Friday, 3 August 2018

Scottish Road Trip: Dundee to Oban


A good friend of mine came to visit from France recently to take a road trip across Scotland. It was so much fun that I wanted to share it with you.

Firstly, meet my friend Salima! She's wonderful. I've known Salima for about 8 years now. We worked together for a couple of summers when we first met and just got along really well but she lives in France. Not fair! She is incredibly chic, as you'd expect, and really does not enjoy colour and pattern like I do. I've always liked that she cannot hide how much she dislikes some of my outfit choices. On this trip I had the last laugh though, as she brought a pile of 'hiking' outfits, seemingly believing that Scottish people dress like they've just crawled out of a khaki-filled cave. They were hilariously bad (and not featured here or she'd kill me).

There was just one small issue with planning our road trip... I can't drive! But we didn't let that deter us. Salima can drive, although she hasn't in the UK, so we decided to hire a car together that she could drive and I would navigate and yell out what speed limit we were working to (and potentially work the gears). The dream team!

Since part of our old job together had involved organising and logistics, it was both easy and fun to plan our trip together. Like old times. Although Salima flew into Edinburgh, we decided to set off from Dundee as it's central. So, after a day in Dundee to walk around the city and hang out with friends, we had 3 days with the car. We decided to head west, straight across the country, and then do a loop. We booked a night each in two hotels and worked around those.

Day 1: Dundee to Oban
The direct route from Dundee to Oban is lovely and scenic yet takes under 3 hours. We had no specific plans on route but stopped off as we passed through Perth, Crieff and the Trossachs at spots we liked. We brought a picnic and ate it next to the river, since it was the hottest weekend in July.

We arrived in Oban on schedule to settle into our B&B. We stayed in the Dana Villa and it was fantastic- central, beautifully decorated and wonderful hosts. I wish we'd stayed longer. Then we headed along the harbour for a relaxed dinner at the highly recommended Waterfront Fishouse Restaurant to watch the sunset across the sea.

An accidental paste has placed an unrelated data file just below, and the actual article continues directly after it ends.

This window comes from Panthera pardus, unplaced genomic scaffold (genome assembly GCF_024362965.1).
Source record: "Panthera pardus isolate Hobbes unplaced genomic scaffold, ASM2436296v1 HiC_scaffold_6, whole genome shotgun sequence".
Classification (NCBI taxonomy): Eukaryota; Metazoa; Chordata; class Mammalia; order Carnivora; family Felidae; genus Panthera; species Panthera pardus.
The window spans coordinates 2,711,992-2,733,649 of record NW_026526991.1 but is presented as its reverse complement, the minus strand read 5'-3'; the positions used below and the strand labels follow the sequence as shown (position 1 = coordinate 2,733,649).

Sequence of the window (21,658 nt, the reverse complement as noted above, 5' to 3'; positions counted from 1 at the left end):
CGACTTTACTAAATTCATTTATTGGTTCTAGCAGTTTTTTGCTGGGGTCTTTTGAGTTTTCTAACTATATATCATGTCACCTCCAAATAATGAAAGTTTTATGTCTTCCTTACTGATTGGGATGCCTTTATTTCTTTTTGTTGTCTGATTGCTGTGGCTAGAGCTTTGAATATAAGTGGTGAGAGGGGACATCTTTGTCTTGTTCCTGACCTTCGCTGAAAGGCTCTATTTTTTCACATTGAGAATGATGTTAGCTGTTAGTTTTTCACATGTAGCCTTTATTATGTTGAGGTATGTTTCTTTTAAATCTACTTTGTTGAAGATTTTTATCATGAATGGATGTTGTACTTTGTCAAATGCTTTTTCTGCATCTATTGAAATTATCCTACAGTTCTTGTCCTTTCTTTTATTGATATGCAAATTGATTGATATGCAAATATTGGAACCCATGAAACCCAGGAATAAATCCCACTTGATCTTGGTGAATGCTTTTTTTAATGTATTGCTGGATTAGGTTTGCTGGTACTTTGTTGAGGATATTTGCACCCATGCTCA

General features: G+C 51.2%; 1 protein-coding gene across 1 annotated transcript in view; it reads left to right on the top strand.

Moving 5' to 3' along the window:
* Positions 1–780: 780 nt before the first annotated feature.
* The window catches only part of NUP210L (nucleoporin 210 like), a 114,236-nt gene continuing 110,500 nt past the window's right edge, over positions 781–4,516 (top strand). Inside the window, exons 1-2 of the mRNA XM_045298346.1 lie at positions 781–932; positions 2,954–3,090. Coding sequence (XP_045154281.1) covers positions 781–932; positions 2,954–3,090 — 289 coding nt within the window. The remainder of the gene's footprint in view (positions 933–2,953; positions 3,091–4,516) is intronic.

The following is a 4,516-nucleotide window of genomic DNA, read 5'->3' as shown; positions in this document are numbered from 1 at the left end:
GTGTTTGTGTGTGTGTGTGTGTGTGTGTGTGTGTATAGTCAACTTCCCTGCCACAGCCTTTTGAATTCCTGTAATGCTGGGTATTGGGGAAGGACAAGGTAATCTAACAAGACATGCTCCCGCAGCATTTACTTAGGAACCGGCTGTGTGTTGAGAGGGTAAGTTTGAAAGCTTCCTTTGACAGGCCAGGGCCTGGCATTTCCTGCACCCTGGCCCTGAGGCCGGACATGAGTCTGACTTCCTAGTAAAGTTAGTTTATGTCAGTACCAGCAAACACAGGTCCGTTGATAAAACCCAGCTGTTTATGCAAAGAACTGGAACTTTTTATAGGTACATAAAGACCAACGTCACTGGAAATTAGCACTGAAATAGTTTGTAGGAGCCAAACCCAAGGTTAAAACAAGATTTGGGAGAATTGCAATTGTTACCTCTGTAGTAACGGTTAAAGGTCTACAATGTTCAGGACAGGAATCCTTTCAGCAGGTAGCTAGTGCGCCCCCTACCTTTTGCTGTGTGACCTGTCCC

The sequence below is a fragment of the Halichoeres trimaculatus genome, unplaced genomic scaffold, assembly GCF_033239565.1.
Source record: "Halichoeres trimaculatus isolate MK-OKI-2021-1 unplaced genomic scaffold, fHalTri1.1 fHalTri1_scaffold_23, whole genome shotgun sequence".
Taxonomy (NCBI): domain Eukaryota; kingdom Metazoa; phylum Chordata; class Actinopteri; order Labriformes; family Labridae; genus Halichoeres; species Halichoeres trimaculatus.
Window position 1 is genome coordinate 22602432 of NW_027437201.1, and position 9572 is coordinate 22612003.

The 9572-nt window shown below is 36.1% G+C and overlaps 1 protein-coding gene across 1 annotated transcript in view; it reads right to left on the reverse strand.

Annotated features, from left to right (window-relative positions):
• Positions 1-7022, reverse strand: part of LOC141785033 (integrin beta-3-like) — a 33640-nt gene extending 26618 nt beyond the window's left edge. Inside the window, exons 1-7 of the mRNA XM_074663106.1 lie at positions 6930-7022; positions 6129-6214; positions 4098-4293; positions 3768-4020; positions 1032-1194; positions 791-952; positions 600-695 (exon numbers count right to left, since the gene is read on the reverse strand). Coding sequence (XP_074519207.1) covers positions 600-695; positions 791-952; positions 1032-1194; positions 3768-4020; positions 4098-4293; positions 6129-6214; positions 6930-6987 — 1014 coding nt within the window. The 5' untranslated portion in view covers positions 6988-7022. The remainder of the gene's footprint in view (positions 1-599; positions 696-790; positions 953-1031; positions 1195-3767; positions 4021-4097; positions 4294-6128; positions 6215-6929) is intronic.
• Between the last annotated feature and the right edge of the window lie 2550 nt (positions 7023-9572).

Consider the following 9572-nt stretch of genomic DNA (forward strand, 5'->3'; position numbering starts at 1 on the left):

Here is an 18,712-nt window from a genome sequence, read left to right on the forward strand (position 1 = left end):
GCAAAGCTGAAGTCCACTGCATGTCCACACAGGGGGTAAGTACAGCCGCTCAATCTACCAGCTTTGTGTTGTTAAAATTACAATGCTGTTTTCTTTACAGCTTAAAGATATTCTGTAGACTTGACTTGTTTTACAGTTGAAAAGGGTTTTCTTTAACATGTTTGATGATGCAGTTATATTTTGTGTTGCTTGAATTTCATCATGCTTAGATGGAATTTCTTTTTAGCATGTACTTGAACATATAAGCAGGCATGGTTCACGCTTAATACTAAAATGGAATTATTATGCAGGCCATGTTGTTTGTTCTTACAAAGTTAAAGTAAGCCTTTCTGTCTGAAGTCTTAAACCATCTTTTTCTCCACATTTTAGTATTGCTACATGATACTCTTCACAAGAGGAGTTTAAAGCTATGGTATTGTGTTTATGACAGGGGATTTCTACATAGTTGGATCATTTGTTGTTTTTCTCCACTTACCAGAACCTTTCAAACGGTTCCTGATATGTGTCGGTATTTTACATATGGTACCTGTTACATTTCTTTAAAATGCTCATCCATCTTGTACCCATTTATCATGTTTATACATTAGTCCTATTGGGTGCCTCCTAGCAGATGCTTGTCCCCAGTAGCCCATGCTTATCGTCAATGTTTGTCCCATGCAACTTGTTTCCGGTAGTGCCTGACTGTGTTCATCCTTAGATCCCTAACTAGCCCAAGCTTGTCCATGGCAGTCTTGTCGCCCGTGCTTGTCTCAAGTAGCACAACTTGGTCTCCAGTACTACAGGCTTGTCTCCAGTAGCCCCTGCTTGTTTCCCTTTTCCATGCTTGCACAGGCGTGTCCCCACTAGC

Day 2: day trip to Mull and Iona
Salima wanted to spot wild animals and I wanted to branch out from my old annual Mull trips to see the surrounding islands. Rather than worry about driving on and off the ferry - and to give poor Salima a break! - we decided on a tourist day trip. The Calmac Mull and Iona Adventure includes a ferry to Mull, coach tour round the island and further ferry to Iona to walk around the tiny island. It was a shame that we didn't pass by Tobermory but the driver/tour guide was really good and we covered a lot of area in the time. The 2 hours on Iona was more than enough to see the abbey and those beautiful white sands. We sadly didn't see any dolphins or deer but it felt like an adventure.

Since we didn't get back to Oban until 6pm, we grabbed a quick bite at another seafood restaurant (more fish!) and headed up the coast to relax at our next hotel near Fort William. Oh deary me. We weren't quite as lucky with that one. We had a difficult sleep, a flooded bathroom and a broken window so we couldn't get any fresh air on the hottest night of the weekend. Welp!

At least it was only one night.
Day 3: Fort William to Pitlochry
Next, we had planned to head up to Cairngorms National Park to see the wild reindeer herd. But we had to return the car by 4.30pm and those tiny roads can become a nightmare if there are any traffic problems. We're both quite sensible so we gave it a miss. Instead, we took the north route back via Pitlochry (1hr 40) so that we could still see some of the Cairngorm mountains. It was nice to pass through areas that I remembered from childhood, as I spent summers at my grandmother's home in that area. We saw lots of highland cows, or, as Salima calls them, 'Hamish cows' (because years ago we saw one cow named Hamish).

We ate ice cream and took a short walking tour around Pitlochry, passing through the town, up the salmon ladder and across the dam. Then we made a trip further out of our way for the best view in Scotland (imo), Queen's View. The clue is in the name.
I am so glad that Salima came to stay and made me think more about visiting my own country. It's so easy to take your local surroundings for granted but we saw a lot of things that I hadn't even known about beforehand. And my list for future Scottish adventures has grown! It's only a few hours in any direction, there's really no excuse not to do it.
As for Salima, I'm missing her already. Bisous!

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